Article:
Wednesday, March 29, 2006

Major Works - Justification by Faith Alone

The publication in 1738 of Justification by Faith Alone, as a part of Discourses on Various Important Subjects (Boston, 1738) (Works, 19, 147-242) marked a significant moment in Jonathan Edwards’ public protest against the encroachment of Anglican Arminian theology within New England. In this moderately long and complex discourse he sought to incorporate over a decade of thought and teaching into a detailed argument refuting the specific claims of Arminian thought. The discourse should not be considered a complete statement on the subject. For example, Edwards does not develop at any length his ideas on the nature of saving faith. Indeed, it is evident that he later viewed the discourse as a stepping-stone to a full treatment of the doctrine (Works, 21, 340).

Several key themes emerge in the discourse, each carefully aligned to the specific polemical context. First, the impossibility of justification on the basis of works performed by a sinner. Second, the centrality of Jesus Christ and his obedience in the divine plan of salvation. Finally, the absolute necessity of evangelical obedience on the part of those justified by faith.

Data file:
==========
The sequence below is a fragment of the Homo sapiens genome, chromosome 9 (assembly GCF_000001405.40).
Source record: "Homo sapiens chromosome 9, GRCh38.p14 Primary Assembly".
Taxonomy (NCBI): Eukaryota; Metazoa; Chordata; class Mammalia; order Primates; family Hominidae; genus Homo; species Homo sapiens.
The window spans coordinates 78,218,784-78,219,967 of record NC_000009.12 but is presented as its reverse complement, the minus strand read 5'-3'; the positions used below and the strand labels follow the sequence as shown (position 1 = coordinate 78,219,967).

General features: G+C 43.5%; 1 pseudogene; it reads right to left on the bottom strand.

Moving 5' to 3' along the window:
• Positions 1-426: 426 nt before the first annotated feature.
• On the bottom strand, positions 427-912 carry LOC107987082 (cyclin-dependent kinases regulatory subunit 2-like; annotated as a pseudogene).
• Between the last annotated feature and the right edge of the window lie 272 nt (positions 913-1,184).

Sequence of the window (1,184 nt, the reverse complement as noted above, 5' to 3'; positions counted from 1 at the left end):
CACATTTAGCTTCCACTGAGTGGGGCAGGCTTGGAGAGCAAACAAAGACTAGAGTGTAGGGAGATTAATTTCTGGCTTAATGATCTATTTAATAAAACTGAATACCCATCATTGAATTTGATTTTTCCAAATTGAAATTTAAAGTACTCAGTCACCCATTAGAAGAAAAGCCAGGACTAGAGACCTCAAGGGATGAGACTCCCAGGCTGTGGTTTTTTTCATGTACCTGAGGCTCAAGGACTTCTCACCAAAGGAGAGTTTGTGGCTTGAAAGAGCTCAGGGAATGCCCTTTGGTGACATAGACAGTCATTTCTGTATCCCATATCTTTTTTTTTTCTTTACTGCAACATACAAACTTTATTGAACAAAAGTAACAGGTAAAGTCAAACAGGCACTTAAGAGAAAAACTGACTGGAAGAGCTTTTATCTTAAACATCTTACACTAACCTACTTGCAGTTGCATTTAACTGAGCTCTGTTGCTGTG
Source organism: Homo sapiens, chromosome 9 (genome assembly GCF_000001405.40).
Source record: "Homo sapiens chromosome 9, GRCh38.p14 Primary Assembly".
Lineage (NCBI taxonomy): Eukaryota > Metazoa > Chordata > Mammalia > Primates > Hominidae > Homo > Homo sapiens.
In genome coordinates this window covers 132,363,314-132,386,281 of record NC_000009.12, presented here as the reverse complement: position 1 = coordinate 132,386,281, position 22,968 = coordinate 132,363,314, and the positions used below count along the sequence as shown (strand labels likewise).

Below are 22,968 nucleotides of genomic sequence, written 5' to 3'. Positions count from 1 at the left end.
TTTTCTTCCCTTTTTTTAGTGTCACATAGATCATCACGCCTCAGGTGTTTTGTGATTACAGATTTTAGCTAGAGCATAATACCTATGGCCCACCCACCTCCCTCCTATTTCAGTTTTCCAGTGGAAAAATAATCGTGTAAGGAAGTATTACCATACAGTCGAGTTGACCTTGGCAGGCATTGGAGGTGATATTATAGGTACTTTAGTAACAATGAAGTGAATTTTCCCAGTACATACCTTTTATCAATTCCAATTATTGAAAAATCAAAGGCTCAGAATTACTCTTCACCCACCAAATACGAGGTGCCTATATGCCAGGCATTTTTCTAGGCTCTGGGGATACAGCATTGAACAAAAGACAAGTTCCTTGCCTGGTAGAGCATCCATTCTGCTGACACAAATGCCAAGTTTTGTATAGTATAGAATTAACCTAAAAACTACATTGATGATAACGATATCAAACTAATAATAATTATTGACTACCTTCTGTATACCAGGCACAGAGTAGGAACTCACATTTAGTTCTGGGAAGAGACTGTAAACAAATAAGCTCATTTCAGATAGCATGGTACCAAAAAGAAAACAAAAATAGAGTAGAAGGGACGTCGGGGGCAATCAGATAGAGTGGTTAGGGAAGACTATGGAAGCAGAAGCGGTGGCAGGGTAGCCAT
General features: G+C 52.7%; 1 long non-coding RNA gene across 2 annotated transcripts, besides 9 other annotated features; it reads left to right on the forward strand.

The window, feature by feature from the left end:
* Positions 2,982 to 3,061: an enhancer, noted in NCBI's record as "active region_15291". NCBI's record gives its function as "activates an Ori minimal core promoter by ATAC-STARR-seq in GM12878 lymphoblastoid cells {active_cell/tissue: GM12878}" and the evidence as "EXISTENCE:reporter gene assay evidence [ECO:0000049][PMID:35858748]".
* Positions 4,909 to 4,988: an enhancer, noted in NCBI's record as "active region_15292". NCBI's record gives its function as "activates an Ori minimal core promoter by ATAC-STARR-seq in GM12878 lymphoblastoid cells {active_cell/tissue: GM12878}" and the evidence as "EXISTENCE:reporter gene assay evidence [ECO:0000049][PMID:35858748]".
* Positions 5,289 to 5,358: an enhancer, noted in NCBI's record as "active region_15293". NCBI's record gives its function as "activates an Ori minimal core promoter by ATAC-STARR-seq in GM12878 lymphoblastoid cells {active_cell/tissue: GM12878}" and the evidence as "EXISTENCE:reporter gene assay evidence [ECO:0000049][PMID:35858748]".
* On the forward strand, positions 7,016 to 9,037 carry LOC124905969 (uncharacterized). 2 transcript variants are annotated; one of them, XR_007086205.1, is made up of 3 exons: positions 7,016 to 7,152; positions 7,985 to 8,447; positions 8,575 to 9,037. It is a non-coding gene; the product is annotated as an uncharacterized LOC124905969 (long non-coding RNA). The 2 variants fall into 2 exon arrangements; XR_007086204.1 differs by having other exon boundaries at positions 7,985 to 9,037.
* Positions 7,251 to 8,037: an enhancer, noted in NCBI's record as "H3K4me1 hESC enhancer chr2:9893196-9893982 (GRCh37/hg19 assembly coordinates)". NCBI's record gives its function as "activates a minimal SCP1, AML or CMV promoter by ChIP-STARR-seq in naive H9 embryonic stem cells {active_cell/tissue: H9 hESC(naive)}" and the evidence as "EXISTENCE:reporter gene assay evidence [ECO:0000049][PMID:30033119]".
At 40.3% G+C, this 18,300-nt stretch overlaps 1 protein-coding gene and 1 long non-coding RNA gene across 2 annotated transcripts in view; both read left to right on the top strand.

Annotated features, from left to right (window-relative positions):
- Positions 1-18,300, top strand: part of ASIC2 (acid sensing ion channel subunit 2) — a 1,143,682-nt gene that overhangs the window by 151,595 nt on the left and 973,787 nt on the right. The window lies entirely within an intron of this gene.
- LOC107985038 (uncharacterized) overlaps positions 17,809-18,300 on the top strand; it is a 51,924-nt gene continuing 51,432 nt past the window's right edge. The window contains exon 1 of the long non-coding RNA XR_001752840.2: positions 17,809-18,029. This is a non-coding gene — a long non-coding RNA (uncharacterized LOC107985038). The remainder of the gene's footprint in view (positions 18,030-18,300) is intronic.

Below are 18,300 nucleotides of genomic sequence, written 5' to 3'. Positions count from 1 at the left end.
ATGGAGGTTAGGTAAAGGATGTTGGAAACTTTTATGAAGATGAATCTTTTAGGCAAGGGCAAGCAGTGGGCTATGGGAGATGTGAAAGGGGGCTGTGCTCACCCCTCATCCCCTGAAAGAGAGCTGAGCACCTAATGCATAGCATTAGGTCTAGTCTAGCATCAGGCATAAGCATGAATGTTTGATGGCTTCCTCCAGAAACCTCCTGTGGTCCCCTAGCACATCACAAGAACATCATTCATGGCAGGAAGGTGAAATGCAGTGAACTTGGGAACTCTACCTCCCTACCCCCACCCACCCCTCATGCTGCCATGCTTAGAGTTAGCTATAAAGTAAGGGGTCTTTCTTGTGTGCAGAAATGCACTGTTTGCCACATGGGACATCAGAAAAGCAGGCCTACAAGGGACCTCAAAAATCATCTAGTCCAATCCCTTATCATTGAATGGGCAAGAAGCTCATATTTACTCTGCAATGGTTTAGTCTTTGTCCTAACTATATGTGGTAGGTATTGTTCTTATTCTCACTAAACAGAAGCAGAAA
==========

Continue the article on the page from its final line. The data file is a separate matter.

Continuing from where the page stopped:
This discourse has divided interpreters of Edwards’ Reformed understanding of salvation: the issue being the level of continuity or discontinuity between Edwards and his Puritan fathers. The publication of the “Miscellanies” and sermons from the period holds out the possibility that an interpretive consensus regarding this controversial pre-Awakening text may yet develop.

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